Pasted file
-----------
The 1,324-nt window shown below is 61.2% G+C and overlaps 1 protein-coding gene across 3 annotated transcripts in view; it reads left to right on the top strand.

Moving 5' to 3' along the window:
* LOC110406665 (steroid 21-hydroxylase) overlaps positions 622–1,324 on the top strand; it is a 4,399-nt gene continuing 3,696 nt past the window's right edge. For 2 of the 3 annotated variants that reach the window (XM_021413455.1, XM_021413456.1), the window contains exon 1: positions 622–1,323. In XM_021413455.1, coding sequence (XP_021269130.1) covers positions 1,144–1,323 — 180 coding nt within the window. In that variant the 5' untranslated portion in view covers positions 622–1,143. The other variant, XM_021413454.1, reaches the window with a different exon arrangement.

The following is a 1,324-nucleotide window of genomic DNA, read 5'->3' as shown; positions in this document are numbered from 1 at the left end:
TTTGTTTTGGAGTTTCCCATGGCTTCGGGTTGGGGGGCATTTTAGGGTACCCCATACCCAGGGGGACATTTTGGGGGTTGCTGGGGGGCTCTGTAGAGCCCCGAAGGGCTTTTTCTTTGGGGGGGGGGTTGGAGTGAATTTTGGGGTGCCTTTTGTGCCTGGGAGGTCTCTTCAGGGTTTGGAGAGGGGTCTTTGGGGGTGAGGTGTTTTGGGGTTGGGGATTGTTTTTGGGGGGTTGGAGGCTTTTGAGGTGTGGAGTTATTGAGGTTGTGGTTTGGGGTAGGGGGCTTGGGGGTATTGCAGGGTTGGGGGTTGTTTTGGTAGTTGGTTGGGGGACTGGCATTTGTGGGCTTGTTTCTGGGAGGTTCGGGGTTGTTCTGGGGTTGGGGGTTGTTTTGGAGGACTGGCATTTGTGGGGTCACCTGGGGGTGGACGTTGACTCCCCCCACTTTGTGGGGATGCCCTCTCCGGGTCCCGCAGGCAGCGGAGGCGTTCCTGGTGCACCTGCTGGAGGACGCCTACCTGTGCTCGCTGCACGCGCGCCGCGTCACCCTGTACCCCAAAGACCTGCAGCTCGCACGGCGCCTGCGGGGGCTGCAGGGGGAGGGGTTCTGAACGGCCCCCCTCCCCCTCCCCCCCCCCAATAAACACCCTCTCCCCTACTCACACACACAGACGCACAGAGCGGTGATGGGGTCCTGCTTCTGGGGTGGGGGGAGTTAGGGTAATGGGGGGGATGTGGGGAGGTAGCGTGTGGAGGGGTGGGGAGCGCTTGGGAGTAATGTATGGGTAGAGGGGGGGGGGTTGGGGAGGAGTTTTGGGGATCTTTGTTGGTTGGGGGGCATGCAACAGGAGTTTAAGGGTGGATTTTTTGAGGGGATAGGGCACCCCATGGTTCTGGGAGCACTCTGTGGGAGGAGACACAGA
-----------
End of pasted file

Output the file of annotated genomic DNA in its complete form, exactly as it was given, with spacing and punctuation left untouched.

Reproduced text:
The 1,324-nt window shown below is 61.2% G+C and overlaps 1 protein-coding gene across 3 annotated transcripts in view; it reads left to right on the top strand.

Moving 5' to 3' along the window:
* LOC110406665 (steroid 21-hydroxylase) overlaps positions 622–1,324 on the top strand; it is a 4,399-nt gene continuing 3,696 nt past the window's right edge. For 2 of the 3 annotated variants that reach the window (XM_021413455.1, XM_021413456.1), the window contains exon 1: positions 622–1,323. In XM_021413455.1, coding sequence (XP_021269130.1) covers positions 1,144–1,323 — 180 coding nt within the window. In that variant the 5' untranslated portion in view covers positions 622–1,143. The other variant, XM_021413454.1, reaches the window with a different exon arrangement.

The following is a 1,324-nucleotide window of genomic DNA, read 5'->3' as shown; positions in this document are numbered from 1 at the left end:
TTTGTTTTGGAGTTTCCCATGGCTTCGGGTTGGGGGGCATTTTAGGGTACCCCATACCCAGGGGGACATTTTGGGGGTTGCTGGGGGGCTCTGTAGAGCCCCGAAGGGCTTTTTCTTTGGGGGGGGGGTTGGAGTGAATTTTGGGGTGCCTTTTGTGCCTGGGAGGTCTCTTCAGGGTTTGGAGAGGGGTCTTTGGGGGTGAGGTGTTTTGGGGTTGGGGATTGTTTTTGGGGGGTTGGAGGCTTTTGAGGTGTGGAGTTATTGAGGTTGTGGTTTGGGGTAGGGGGCTTGGGGGTATTGCAGGGTTGGGGGTTGTTTTGGTAGTTGGTTGGGGGACTGGCATTTGTGGGCTTGTTTCTGGGAGGTTCGGGGTTGTTCTGGGGTTGGGGGTTGTTTTGGAGGACTGGCATTTGTGGGGTCACCTGGGGGTGGACGTTGACTCCCCCCACTTTGTGGGGATGCCCTCTCCGGGTCCCGCAGGCAGCGGAGGCGTTCCTGGTGCACCTGCTGGAGGACGCCTACCTGTGCTCGCTGCACGCGCGCCGCGTCACCCTGTACCCCAAAGACCTGCAGCTCGCACGGCGCCTGCGGGGGCTGCAGGGGGAGGGGTTCTGAACGGCCCCCCTCCCCCTCCCCCCCCCCAATAAACACCCTCTCCCCTACTCACACACACAGACGCACAGAGCGGTGATGGGGTCCTGCTTCTGGGGTGGGGGGAGTTAGGGTAATGGGGGGGATGTGGGGAGGTAGCGTGTGGAGGGGTGGGGAGCGCTTGGGAGTAATGTATGGGTAGAGGGGGGGGGGTTGGGGAGGAGTTTTGGGGATCTTTGTTGGTTGGGGGGCATGCAACAGGAGTTTAAGGGTGGATTTTTTGAGGGGATAGGGCACCCCATGGTTCTGGGAGCACTCTGTGGGAGGAGACACAGA